African tourism officials shake off Ebola stigma
By Alan Green
Although the Ebola outbreak of December 2013 has seriously affected only three countries in West Africa, tourism as a whole on the continent has been hit with a smaller increase than in most other regions of the world. Participants at the 49th International Tourism Fair in Berlin this week are seeking to fight off the Ebola fear to woo back tourists.
The largest ever annual tourism fair got underway this week in Berlin, Germany, with booths set up by some 10,000 travel companies, hotels, tourism groups and restaurants from 186 countries and territories. Operators from many tourist destinations in Africa are in attendance, committed to fight off the stigma and ignorance that have caused tourism to grow last year at a lower pace than expected. Among representatives of several tourism destinations, the Ivorian tourism office is present at the mega gathering, eagerly showing off the country’s nine national parks and its 340 miles of sunny beaches, just as is Kenya, another major African tourist destination.
According to the U.N. World Tourism Organization (UNWTO), some 56 million tourists visited Africa in 2014, which represents a 2% increase from the previous year. That growth rate, while positive, lagged behind those of Europe, Asia and the Americas, and in comparison to the continent’s robust 4.8% growth rate of the previous year.
The Ebola epidemic ravaged the three West African nations of Guinea, Liberia and Sierra Leone, and has now been significantly under control, with no new case reported in Liberia over the past week. But, as a result of what has been dubbed “the epidemic of ignorance”–people’s perception during the epidemic that these three countries alone stand for the whole of Africa–a large number of tourists stayed away from Africa out of fear.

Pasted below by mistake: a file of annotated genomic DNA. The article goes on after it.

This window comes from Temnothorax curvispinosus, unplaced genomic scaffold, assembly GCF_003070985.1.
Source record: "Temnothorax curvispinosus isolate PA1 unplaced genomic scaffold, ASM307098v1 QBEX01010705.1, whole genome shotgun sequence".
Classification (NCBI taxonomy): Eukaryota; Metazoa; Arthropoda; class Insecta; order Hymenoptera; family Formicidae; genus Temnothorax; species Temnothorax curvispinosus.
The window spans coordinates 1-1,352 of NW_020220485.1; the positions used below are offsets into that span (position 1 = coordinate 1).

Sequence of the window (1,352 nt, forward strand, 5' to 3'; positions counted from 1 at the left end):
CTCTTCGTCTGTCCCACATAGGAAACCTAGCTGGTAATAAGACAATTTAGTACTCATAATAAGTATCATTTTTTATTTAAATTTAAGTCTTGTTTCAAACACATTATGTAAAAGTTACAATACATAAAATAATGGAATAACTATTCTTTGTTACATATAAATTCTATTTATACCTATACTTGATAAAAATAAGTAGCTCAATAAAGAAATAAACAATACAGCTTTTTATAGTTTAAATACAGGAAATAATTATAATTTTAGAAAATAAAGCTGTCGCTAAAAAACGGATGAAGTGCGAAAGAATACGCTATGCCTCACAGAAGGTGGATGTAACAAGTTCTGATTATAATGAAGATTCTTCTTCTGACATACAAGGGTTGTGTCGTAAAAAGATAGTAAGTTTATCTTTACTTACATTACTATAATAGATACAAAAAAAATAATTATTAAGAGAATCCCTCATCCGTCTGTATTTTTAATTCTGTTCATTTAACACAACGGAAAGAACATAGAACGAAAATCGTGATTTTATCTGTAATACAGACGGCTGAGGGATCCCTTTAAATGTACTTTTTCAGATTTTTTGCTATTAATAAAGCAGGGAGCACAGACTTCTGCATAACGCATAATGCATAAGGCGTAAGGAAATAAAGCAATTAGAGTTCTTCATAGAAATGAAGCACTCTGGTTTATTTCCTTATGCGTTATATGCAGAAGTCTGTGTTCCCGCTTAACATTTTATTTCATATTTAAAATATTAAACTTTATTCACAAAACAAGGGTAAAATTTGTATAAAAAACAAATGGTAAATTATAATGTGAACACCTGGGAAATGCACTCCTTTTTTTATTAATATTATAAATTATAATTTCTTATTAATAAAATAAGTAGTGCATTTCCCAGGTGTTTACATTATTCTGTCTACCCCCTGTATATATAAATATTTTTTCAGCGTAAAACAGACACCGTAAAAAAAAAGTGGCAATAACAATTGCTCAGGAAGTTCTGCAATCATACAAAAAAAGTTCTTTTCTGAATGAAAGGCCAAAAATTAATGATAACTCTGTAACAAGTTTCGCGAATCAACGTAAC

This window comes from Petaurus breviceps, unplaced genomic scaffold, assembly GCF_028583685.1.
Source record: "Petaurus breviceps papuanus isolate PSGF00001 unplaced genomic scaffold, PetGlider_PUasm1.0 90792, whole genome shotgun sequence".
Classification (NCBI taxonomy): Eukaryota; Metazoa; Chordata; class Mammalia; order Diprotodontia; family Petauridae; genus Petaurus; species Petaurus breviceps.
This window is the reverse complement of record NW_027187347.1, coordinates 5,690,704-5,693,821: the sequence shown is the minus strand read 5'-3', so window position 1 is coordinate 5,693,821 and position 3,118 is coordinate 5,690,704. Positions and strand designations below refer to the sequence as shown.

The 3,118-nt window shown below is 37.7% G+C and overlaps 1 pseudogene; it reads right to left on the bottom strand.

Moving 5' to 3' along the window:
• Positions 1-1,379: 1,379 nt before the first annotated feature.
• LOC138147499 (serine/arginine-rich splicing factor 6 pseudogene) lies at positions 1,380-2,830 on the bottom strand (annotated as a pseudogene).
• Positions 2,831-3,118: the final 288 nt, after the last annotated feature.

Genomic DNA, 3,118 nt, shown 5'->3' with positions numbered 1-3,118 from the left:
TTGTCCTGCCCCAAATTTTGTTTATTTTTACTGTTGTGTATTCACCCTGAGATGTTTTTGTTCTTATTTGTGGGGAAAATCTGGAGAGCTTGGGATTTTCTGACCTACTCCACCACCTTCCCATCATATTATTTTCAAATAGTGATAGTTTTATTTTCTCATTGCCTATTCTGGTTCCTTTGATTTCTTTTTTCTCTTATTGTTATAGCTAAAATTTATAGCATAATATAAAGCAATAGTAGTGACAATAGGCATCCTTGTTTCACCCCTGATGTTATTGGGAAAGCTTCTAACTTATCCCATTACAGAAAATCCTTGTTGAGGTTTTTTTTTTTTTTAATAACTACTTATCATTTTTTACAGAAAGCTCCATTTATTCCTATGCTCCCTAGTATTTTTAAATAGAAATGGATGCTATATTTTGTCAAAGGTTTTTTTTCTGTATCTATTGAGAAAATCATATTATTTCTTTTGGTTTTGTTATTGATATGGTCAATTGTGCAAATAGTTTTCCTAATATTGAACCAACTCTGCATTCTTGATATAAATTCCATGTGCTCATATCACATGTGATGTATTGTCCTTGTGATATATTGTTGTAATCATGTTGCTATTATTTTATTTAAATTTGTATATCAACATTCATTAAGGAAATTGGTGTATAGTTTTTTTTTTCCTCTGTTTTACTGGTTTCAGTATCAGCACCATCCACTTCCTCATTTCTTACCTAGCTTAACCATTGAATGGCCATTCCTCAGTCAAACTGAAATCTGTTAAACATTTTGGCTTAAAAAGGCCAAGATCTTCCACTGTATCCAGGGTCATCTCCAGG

Cote d’Ivoire’s representative at the Berlin tourism fair, Marie-France Adieme N’Dja, has reportedly told the French news agency, Agence France Press, AFP, the extent to which the epidemic has created panic, and the vast ignorance behind it: “We have operators who have had cancelled bookings because of the fear of Ebola. However in Ivory Coast there has not been a single case” the Ivorian tourism official said.
Taleb Rifai, head of the U.N. World Tourism Organization (UNWTO), also reportedly told AFP that Africa did well despite the Ebola epidemic, but added: “It was very unfair the generalization that happened.” The UN official also said that Africa needs support.
One of the strategies being used by tourism officials at the 49th Annual Tourism Fair is to point out the distance between the countries affected by the Ebola epidemic and other regions of the continent, especially the key tourist destinations. “The distance between South Africa and West Africa, or Kenya and West Africa, is further away than the distance between West Africa and North America even,” Rifai, UNWTO’s secretary general, said.